Tuesday, June 15

Strangers on a train 

There’s more than an obvious, enigmatic charm in riding on the Metra. It’s a whole new world out there. And I don’t just mean the pretty, young executive woman with the dream-like peaches-and-cream complexion and a curiously crease-free skirt; or the plump managerial male with a receding hairline glaring at you like a halo over his head, and a beer belly that he adroitly covers with his glitzy leather bag; or the school goers nearly buried under their gigantic backpacks, with secret compartments that precariously hold together their life supplies, love letters, unsolved puzzle books, and perhaps, candy, or empty pages and inkless pens -- but what visibly showcases their surreptitious personae are their daring designer tattoos -- and their trendy i-pods that seemingly reverberate the very rhythm of their well-claimed lives; or any of the other strangers one is bound to come across -- some uniformed, some dressed in just the colors that appear to reveal their states of mind, some just barely attired, or accounted for by their outer shells. It’s not the foible of the flawlessly manicured air stewardess that tries to pass up any contact with the metal poles, lest her dainty fingers get soiled with the reek of ageing rust, which amuses me. It is exactly the opposite. I tend to believe she fears not that; but rather the thought of her own plush self-essence that might permeate the new world. Likewise, the little Japanese family of nieces and aunts, conversing animatedly in a dialect strictly their own, seem not to worry of a credence in the new order, but rather of the new order intruding their purportedly secure existences.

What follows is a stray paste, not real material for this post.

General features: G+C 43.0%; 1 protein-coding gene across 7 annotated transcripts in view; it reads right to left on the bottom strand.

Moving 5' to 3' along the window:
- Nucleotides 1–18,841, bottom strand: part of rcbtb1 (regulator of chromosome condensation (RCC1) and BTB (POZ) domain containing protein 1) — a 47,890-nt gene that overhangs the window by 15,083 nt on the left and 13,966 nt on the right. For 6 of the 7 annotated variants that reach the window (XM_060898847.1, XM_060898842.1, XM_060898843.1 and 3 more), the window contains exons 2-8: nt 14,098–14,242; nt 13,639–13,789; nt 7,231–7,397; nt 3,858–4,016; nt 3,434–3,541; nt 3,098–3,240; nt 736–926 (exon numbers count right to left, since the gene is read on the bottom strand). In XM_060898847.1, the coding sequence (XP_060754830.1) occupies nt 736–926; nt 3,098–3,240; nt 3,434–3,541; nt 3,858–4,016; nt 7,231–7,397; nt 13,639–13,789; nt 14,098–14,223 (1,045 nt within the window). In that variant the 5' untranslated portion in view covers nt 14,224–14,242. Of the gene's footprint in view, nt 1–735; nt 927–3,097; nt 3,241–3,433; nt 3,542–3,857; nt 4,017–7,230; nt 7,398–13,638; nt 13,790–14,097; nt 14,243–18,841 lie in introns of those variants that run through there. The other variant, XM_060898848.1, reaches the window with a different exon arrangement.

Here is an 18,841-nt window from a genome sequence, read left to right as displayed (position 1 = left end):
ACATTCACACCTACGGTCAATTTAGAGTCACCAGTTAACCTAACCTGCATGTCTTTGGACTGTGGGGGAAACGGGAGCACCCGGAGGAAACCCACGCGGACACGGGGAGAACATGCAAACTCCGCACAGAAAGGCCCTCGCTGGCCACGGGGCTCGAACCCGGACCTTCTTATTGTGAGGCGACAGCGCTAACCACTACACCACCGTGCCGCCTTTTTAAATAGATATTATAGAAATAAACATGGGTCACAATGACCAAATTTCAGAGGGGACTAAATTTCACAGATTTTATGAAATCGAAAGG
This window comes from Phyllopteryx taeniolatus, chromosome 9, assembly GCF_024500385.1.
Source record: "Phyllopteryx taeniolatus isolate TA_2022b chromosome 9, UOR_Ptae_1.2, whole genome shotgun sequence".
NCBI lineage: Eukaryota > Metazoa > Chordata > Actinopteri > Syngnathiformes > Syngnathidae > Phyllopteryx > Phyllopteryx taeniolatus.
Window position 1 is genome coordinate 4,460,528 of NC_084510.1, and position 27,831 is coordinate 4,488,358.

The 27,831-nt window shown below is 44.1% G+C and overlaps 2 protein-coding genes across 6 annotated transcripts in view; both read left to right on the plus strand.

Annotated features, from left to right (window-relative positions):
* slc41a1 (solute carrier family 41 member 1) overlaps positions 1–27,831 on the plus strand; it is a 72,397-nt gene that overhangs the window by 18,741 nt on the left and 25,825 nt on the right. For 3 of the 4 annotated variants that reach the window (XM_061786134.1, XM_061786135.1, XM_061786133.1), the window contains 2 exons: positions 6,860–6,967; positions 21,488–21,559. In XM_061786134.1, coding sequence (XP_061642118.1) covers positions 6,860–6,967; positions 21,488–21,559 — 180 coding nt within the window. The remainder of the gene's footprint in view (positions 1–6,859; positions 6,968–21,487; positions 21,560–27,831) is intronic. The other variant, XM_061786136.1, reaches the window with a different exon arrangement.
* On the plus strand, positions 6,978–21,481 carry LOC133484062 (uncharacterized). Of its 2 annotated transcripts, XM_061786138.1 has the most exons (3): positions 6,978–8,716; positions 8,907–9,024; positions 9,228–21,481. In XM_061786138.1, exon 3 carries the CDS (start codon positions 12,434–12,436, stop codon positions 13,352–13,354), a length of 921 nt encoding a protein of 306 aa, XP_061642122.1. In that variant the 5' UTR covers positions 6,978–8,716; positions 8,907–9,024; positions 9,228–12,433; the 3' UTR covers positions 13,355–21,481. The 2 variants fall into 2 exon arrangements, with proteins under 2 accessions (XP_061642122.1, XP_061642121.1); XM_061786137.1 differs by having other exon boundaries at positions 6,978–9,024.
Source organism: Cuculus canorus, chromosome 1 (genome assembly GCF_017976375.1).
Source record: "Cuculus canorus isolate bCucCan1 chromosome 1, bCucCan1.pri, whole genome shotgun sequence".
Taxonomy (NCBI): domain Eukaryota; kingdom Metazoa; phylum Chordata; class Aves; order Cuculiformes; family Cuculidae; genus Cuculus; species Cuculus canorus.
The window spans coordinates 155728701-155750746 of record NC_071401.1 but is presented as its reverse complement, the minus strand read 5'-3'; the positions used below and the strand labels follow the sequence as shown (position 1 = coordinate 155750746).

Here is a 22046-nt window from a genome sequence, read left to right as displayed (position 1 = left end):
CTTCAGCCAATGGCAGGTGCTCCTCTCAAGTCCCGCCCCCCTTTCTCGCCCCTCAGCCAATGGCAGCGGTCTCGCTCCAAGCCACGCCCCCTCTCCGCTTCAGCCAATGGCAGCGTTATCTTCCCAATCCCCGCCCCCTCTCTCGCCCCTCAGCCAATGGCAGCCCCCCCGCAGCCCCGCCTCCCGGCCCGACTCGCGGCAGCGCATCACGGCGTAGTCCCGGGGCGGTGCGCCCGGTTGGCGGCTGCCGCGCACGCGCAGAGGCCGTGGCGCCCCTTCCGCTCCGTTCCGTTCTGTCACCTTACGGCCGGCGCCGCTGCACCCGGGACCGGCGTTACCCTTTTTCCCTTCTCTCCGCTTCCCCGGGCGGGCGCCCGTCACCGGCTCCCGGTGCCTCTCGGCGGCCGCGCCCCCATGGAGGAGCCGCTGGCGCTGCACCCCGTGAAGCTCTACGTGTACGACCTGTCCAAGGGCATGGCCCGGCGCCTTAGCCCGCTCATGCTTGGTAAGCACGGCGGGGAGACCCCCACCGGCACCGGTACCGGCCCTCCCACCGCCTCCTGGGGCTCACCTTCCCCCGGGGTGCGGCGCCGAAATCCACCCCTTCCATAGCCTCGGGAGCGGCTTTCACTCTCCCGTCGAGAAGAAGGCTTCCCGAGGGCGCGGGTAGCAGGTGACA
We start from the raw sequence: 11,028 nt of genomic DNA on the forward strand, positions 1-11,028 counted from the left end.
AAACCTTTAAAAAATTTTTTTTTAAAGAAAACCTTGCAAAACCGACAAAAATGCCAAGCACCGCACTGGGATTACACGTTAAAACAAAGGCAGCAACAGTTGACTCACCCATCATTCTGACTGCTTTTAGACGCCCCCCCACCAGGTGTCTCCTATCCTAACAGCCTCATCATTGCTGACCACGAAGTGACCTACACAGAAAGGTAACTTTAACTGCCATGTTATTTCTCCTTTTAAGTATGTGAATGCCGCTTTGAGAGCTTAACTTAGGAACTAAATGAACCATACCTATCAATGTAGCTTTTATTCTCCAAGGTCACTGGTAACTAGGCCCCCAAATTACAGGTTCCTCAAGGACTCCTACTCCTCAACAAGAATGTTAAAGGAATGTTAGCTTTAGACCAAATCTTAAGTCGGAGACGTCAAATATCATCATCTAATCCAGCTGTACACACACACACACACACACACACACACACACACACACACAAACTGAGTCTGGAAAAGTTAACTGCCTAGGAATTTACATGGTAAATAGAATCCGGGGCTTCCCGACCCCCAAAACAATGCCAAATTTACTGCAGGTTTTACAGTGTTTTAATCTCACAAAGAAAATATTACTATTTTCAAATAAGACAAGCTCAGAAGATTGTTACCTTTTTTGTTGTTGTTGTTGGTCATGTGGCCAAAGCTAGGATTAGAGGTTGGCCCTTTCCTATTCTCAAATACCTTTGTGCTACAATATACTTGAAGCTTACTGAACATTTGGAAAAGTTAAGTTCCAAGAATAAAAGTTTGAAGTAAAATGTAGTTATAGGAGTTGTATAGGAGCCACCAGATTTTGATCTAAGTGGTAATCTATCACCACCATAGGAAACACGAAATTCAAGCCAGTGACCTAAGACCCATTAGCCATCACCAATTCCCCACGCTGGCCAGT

With all the intricate details of so many lives thrown into a cosmos bunged off the world beyond, there’s far too much going on, and all at the same time, to be able to imbibe every fragment, and yet remain restless or wary. Much like the words of quintessence that brim over from the book of wisdom in a way that you seem to begin to fathom, but eventually lose yourself in just a portion of the knowledge, resulting in a mélange of half-hearted redress and restiveness.

Yet, in all this disarray, there seems to be a sense of stability. We are no more unfamiliar than we are unified, trusting together the heaving haulage to lead us to our destinations, and believing in a transitory acquiescence of the several mysterious souls aboard. There is no more wanton than there is wont, no more known aliens than there are unknown allies. Among these varied voyagers of everyday, nothing is said, yet everything seems acknowledged. Where diversity rules, even a weird new world is haven.

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